A small deciduous tree native to the eastern United States and Canada, producing a large, yellowish-green to brown fruit. Pawpaw belongs to the genus Asimina in the same plant family (the Annonaceae) as the custard-apple, cherimoya, sweetsop, ylang-ylang, and soursop.
The pawpaw is a patch-forming (clonal) understory tree found in well-drained, deep, fertile bottom-land and hilly upland habitat, with large, simple leaves. Pawpaw fruits are the largest edible fruit indigenous to the United States (not counting gourds, which are typically considered vegetables rather than fruit for culinary purposes, although in botany they are classified as a fruit).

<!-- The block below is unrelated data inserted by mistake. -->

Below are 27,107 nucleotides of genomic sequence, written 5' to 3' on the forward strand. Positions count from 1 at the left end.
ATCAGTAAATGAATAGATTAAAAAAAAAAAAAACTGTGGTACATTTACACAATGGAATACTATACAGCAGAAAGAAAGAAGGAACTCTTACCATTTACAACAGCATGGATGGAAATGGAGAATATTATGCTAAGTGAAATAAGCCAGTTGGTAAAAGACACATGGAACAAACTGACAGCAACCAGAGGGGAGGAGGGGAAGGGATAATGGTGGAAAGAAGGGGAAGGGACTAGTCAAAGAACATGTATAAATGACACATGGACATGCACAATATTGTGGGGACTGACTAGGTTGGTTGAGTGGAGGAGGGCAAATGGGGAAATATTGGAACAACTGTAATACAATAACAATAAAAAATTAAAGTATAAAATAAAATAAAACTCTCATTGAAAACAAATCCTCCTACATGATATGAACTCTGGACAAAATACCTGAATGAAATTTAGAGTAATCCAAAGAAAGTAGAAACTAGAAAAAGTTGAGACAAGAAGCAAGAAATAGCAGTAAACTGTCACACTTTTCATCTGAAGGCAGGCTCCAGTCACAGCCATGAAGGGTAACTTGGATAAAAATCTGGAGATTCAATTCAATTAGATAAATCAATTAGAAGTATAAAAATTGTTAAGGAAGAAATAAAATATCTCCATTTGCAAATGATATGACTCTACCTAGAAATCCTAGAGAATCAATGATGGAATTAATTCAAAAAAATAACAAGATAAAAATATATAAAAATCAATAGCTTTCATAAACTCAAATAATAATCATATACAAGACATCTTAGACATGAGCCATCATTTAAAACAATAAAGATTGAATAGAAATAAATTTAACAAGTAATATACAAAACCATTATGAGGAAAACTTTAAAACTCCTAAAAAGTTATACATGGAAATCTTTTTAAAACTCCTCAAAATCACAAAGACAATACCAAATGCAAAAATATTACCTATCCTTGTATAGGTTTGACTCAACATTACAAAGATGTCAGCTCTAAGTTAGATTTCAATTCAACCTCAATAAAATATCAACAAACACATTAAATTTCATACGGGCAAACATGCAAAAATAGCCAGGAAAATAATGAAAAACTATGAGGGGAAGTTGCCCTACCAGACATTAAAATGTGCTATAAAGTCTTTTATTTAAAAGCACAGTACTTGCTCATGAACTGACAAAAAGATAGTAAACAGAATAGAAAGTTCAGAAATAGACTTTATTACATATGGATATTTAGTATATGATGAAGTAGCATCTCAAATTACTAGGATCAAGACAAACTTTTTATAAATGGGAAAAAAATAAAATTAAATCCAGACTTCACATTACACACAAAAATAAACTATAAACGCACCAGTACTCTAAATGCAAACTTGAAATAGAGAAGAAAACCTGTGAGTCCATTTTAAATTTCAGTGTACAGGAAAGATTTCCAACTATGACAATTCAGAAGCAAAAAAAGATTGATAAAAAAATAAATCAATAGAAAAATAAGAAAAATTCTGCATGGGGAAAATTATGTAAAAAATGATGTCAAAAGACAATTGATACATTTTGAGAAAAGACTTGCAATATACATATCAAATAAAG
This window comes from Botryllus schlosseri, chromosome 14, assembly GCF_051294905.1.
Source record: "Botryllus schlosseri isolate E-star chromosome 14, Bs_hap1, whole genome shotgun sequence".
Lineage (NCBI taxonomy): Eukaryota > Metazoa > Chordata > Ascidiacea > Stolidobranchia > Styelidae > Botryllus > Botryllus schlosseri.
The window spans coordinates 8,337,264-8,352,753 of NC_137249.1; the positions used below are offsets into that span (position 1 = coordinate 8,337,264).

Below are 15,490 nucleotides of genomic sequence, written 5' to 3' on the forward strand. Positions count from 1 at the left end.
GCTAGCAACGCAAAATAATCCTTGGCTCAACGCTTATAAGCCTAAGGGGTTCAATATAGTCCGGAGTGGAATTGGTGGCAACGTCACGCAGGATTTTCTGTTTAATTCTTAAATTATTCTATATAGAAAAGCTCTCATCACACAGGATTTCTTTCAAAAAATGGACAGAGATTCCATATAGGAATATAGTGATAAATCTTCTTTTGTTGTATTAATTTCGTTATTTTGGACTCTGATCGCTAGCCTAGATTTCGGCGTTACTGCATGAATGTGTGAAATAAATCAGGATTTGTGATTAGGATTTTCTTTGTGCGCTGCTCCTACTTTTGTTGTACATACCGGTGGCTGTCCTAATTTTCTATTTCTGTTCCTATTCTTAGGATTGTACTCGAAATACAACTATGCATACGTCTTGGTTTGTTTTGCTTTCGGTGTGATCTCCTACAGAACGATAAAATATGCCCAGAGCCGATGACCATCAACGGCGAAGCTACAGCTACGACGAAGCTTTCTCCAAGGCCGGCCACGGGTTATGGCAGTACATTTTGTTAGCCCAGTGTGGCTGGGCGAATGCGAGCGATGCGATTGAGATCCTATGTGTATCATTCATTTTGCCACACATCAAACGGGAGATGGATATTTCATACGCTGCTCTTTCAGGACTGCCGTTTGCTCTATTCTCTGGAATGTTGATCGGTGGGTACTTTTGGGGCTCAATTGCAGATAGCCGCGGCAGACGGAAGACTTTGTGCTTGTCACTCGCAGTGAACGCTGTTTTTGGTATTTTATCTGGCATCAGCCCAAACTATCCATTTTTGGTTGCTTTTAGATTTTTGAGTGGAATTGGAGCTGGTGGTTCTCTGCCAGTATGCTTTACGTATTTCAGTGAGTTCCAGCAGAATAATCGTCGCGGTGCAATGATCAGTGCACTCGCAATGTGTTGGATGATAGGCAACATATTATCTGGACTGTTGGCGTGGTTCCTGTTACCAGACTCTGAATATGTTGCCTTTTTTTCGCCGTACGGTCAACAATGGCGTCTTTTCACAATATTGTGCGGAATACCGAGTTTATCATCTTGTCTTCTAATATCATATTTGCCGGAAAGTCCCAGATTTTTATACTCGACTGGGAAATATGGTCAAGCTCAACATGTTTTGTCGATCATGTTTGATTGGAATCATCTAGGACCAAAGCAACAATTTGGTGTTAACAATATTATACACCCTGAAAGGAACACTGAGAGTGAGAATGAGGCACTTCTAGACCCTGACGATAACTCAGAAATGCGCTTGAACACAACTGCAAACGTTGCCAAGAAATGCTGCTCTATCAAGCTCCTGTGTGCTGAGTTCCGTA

Pawpaw fruits have a sweet, custard-ish flavor somewhat similar to a banana, mango, and cantaloupe, and are commonly eaten raw, but are also used to make ice cream and baked desserts.
Pawpaws grow in the forest understory beneath much larger trees. Pawpaws are sky high in vitamin C, magnesium, iron, copper, and manganese. They are also a good source of potassium and several essential amino acids, and they also contain significant amounts of riboflavin, niacin, calcium, phosphorus, and zinc.